Not a Member? Get access to HR news and resources that you can trust.
Make sure supervisors know these common justifications for harassment are unacceptable.
Is your employee handbook ready for the changing world of work? With SHRM’s Employee Handbook Builder get peace of mind that your handbook is up-to-date.
60+ new SHRM Seminar dates in 10 U.S. cities and virtually.
Expand your influence and learn how to become an effective leader -- Join us in Phoenix, AZ, October 2-4, 2017.
The Occupational Safety and Health Administration (OSHA) June 16, 2014, announced the launch of several local and regional safety inspection programs focused on tree-care workers along with a new bulletin on tree-trimming hazards.
The tree-care industry can be very dangerous, according to OSHA, exposing workers to falls and falling objects, as well as electrocution and crushing hazards. There were 243 worker deaths nationwide in 2012 during tree trimming and clearing activities, according to OSHA.
The agency will target inspections and direct outreach and compliance resources to the tree trimming and clearing industry under emphasis programs in Delaware, Pennsylvania, Maryland, the District of Columbia, Virginia, West Virginia, Ohio and Illinois.
The Philadelphia region area offices alone are sending notification letters to 2,110 stakeholders, including employers, employee labor groups, and tree-care trade associations.
According to OSHA, the four leading causes of death for tree workers are struck-by hazards, caught-in hazards, falls from elevation, and electrical shock. “These accidents included, but were not limited to workers being struck by falling trees and limbs, workers struck by motorized equipment, falls from trees, lifts, and ladders, workers caught in chippers, and electrical shock suffered while working near overhead power lines,” OSHA said.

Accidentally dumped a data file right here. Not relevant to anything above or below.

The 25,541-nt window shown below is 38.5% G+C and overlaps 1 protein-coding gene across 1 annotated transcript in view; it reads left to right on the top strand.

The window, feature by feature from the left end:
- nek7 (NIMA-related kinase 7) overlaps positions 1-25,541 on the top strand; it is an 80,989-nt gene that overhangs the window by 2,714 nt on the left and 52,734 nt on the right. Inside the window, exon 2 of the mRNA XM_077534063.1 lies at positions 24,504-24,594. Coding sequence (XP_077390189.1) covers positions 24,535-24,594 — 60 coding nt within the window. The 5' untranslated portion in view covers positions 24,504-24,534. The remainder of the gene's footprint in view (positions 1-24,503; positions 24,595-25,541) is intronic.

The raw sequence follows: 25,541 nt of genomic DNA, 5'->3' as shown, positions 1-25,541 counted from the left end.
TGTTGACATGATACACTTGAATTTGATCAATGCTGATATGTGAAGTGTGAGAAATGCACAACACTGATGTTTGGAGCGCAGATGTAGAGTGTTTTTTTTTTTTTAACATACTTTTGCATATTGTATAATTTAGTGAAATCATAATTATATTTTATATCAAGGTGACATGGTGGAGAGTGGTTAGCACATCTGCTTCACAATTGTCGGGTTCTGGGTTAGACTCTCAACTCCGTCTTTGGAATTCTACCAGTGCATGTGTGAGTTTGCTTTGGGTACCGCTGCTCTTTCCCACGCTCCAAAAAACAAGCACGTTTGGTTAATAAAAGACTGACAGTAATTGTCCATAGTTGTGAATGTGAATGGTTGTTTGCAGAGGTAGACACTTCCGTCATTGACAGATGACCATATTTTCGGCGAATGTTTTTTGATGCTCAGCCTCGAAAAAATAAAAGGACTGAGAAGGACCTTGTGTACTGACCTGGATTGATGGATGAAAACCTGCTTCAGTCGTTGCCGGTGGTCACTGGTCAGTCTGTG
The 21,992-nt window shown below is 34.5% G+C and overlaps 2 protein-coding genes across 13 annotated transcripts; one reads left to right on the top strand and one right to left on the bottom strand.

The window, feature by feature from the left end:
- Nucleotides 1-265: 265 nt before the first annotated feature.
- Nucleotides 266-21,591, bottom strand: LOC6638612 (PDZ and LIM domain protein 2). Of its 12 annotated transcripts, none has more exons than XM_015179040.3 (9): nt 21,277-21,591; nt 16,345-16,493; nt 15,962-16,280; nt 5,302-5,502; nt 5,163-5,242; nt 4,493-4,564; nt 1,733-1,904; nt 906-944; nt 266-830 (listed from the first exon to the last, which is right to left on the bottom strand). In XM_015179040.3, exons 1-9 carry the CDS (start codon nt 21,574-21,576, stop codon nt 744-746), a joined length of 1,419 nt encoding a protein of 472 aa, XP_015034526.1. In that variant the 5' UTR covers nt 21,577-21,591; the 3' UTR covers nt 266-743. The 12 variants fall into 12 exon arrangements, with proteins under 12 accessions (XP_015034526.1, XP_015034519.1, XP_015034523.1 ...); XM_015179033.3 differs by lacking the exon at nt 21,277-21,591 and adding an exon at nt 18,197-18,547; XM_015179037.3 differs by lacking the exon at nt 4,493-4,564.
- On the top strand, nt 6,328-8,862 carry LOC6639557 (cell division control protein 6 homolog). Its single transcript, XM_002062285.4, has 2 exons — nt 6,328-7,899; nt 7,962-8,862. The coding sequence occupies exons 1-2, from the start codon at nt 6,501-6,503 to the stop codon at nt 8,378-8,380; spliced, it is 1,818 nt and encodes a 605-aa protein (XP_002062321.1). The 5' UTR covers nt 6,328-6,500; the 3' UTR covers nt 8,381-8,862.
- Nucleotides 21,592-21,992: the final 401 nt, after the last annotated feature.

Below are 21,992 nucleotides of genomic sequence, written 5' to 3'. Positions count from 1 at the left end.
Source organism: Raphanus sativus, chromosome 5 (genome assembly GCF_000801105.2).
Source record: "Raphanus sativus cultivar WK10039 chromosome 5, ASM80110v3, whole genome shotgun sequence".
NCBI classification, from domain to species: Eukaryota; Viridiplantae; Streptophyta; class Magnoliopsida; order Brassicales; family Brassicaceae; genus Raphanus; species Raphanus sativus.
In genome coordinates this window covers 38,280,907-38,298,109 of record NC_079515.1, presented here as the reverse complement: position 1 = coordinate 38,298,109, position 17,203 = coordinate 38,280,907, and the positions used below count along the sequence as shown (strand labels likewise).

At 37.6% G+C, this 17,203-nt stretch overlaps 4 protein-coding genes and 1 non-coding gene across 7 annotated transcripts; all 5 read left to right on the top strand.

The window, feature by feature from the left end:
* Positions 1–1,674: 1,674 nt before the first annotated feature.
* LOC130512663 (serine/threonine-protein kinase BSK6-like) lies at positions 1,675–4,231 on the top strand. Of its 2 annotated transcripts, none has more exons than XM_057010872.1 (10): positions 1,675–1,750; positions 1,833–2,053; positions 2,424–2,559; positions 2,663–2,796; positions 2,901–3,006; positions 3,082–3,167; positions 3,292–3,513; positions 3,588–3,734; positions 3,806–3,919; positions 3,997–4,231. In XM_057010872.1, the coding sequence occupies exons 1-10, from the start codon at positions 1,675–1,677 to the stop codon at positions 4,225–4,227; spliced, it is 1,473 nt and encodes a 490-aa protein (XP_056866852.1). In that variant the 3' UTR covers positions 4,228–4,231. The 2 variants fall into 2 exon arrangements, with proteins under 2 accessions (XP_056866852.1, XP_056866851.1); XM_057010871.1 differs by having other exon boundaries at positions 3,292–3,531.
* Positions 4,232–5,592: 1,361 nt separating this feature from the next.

The bulletin describes two recent fatal incidents involving tree trimmers, identifying the hazards that contributed to their deaths and informing employers of necessary safety measures. In one incident, a tree-care worker on the ground was struck and killed by a falling tree limb because he had not been trained on staying out of the drop zone. In another incident, a worker fell 65 feet when the trunk of the tree he was working on snapped in half.
The bulletin also lists safety precautions for employers to use before they begin any tree-care operations, which include:
More information on the tree-care industry can be found here.
Roy Maurer is an online editor/manager for SHRM.
Follow him @SHRMRoy
You have successfully saved this page as a bookmark.
Please confirm that you want to proceed with deleting bookmark.
You have successfully removed bookmark.
Please log in as a SHRM member before saving bookmarks.
Your session has expired. Please log in again before saving bookmarks.
Please purchase a SHRM membership before saving bookmarks.
An error has occurred
Recommended for you
Choose from dozens of free webcasts on the most timely HR topics.
SHRM’s HR Vendor Directory contains over 3,200 companies
[/_catalogs/masterpage/SHRMCore/Main.master][Title][SHRM Online - Society for Human Resource Management]